The eBook versions of my cookbook are usually $9.99 across the board, so either way this is a great time to buy. Remember that this sale is for today only!

To buy the Kindle or Kindle Matchbook version for $1.99 or $.99 respectively, click here.
To buy the iBooks version for $.99, click here.

Happy shopping, and I hope you enjoyed this little sale! Remember that you can use the Kindle app on any smartphone or tablet to access the books, no need to own an actual Kindle device. There are also a ton of other great Paleo eBooks on sale today, click here to see the full list.

Primal Food Pantry Giveaway!

23 Nov

Update: Congratulations to Sharon from Chicago, who won the giveaway!

If you follow my social media accounts, you may have recently noticed that I mentioned a Kickstarter campaign for Primal Food Pantry. I’m really excited about this project, which will offer a Paleo-friendly online store and one-stop-shop tailored to your dietary needs. One of my favorite features of the new store will be something tentatively titled Primal Packs, which will include survival kits for military, civil service, and travelers. I liked the idea so much that I helped curate the items that will go into the kits, and I think they’ll be a boon for everyone, from deployed service members, to campers, to those who just don’t want to deal with airport/airline food.

I’m so excited about this concept that I’ve decided to personally invest in the program, by offering a reward for those that contribute to the project. For those that pledge $375, they’ll get a ton of great items, like free shipping on their first Primal Food Pantry order, one of the aforementioned Primal Packs, a PaleoSchmaleo clothing package, a delivery of meat from The Honest Bison, a copy of The Ancestral Table, plus the kicker: a personalized recipe of your choice, developed and photographed by yours truly. We’re limiting these pledges to five, so if you’re interested be sure to check it out soon.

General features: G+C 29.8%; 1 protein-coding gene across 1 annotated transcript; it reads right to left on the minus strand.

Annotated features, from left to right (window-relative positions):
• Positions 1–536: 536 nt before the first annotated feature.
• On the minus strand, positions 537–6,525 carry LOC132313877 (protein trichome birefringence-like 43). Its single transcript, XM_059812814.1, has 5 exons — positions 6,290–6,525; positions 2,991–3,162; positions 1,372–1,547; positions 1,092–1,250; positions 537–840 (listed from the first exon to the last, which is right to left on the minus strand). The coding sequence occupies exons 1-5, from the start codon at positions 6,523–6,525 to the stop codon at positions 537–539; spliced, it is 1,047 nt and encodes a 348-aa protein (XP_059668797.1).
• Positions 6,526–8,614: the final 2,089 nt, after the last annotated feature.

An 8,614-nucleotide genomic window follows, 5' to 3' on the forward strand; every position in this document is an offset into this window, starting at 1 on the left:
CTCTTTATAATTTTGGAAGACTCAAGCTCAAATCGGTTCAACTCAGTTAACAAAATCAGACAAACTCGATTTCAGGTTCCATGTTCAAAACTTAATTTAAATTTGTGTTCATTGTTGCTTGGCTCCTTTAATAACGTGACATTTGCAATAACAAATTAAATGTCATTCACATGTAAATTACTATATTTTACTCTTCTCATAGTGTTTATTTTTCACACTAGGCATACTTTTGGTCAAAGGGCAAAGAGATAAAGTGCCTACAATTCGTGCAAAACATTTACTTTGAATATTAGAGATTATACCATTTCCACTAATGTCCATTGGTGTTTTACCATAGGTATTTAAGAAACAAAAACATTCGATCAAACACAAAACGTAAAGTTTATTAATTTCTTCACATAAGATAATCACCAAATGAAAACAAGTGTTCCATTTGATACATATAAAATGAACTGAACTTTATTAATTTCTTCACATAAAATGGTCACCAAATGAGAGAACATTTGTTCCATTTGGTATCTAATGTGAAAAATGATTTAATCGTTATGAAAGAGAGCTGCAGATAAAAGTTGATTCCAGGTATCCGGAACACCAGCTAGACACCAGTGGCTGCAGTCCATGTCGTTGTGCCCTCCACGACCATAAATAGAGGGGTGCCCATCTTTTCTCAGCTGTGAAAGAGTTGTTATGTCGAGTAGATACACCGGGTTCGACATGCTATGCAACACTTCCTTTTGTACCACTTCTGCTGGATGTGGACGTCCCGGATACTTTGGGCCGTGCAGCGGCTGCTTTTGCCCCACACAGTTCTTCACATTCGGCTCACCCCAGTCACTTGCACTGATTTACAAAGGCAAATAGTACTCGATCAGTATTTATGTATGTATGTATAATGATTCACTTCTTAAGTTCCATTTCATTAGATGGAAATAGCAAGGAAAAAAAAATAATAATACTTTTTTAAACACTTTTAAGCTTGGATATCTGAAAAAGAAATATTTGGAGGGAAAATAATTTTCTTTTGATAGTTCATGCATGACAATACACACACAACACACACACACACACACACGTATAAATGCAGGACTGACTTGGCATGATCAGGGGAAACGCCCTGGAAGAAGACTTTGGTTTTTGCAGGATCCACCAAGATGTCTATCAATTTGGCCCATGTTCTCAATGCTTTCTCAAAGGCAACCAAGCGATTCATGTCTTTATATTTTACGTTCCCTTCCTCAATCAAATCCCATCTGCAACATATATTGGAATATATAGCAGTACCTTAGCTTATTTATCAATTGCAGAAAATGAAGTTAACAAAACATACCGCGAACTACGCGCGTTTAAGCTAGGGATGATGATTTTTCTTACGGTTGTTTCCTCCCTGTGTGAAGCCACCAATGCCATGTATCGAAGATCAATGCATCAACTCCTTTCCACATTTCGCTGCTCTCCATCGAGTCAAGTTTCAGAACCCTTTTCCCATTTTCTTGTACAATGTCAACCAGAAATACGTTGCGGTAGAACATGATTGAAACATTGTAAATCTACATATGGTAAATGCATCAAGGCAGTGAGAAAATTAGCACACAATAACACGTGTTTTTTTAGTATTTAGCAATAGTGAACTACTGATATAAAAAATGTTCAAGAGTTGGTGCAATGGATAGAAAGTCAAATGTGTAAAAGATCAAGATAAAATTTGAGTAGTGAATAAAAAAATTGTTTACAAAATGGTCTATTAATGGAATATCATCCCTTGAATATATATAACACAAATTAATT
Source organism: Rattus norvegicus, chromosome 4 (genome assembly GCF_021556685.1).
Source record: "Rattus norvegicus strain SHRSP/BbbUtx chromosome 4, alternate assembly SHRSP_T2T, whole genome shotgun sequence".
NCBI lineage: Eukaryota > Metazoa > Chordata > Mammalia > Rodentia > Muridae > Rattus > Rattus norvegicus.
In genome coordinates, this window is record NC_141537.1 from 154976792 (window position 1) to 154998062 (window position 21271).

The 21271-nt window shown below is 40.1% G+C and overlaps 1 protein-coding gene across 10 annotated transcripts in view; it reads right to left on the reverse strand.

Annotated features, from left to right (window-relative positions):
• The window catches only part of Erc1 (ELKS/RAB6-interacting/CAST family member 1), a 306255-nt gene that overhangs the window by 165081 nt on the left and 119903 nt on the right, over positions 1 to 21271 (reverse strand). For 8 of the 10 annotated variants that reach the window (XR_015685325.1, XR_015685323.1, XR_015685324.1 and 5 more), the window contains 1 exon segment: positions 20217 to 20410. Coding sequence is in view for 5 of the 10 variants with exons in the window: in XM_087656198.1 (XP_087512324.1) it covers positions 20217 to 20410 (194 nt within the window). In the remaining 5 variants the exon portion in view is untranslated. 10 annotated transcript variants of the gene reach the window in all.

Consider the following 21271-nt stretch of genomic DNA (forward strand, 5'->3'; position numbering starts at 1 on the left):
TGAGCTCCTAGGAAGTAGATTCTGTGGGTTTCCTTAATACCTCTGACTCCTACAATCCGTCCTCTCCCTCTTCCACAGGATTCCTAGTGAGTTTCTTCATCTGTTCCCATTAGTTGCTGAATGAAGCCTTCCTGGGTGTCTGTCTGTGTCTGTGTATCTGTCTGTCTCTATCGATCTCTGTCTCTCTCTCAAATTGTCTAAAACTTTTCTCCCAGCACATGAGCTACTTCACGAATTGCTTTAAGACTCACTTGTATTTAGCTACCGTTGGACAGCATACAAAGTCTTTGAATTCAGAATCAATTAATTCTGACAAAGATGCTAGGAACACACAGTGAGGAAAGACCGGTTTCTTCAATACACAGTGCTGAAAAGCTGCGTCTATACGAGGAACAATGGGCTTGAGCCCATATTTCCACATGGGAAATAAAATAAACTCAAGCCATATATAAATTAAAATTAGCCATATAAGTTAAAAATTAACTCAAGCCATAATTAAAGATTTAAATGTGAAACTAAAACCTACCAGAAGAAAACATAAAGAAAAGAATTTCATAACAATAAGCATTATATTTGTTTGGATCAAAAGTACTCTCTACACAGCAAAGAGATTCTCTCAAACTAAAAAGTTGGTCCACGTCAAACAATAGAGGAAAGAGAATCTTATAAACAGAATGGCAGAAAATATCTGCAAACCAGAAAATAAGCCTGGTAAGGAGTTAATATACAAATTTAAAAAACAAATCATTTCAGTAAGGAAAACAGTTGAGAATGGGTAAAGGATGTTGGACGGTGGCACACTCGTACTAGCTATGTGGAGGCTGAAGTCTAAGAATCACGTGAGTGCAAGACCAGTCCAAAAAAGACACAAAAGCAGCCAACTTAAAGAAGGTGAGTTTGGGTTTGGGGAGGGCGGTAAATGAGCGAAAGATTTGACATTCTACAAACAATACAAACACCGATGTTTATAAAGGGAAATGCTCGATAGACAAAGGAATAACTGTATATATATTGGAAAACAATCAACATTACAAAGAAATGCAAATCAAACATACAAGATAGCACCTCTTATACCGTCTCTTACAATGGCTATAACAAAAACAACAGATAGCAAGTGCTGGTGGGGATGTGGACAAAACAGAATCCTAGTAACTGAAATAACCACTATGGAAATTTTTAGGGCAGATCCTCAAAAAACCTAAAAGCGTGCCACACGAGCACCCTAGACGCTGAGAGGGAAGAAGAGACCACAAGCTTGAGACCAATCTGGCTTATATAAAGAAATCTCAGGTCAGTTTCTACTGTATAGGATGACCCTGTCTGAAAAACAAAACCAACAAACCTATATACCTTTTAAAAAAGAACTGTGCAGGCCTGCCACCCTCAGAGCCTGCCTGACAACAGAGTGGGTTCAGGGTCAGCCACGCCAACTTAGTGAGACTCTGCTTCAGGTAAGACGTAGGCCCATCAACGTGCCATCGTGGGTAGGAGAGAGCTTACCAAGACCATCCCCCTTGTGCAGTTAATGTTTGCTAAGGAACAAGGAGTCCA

The campaign’s founder, Hima, also offered to host a giveaway highlighting some of the goods that will be available in the Primal Food Pantry: a 500ml bottle and a 3 liter can of Kasandrinos olive oil, plus a 16oz and 32oz jar of Tin Star Foods cultured ghee, made from grass-fed cows, totaling $129 in value!

To enter the giveaway, I simply ask that you visit the Primal Food Pantry Kickstarter campaign page, read up on the project, and consider contributing. Leave me a comment below letting me know you’ve done that, and consider yourself entered! The giveaway ends midnight, November 25th, and I’ll randomly select a winner on November 26th. Giveaway limited to US residents. Thank you!

The Ancestral Table (Kindle version) on Sale for $.99, November 25th!

19 Nov

Great news! The Kindle version of my cookbook is part of a one-day sale next week, for only $.99 (normally $9.99)! If you’ve ever wanted to have a portable version of The Ancestral Table handy, this will be a great time to grab it; for example, I think it would be really convenient for you to have access to my recipes while grocery shopping. That’s worth a dollar, right? Nothing beats the feeling of flipping trhough a paper book, and truth be told navigating a Kindle cookbook takes a bit of effort, but you can’t argue with the price! (Also note that there is a “Give as a Gift” button on the Amazon site – hint hint.)

Bear in mind that most smart phones have a Kindle app which will allow you to access the book, so you don’t need an actual Kindle to enjoy my book while on the go. There are even Kindle desktop apps for those of you without smart phones. I actually don’t make any money off the book when it’s sold at this price – I’m just happy to get it into your hands and spread the word about delicious food.

This sale is part of a community-wide event, with plenty of other great eBooks on sale at the same time:

The Primal Blueprint by Mark Sisson
The Paleo Solution by Robb Wolf
The Paleo Manifesto by John Durant
Beyond Bacon by Stacy Toth and Matthew McCarry
The Paleo Kitchen by Juli Bauer and George Bryant
Gather, The Art of Paleo Entertaining by Bill Staley and Hayley Mason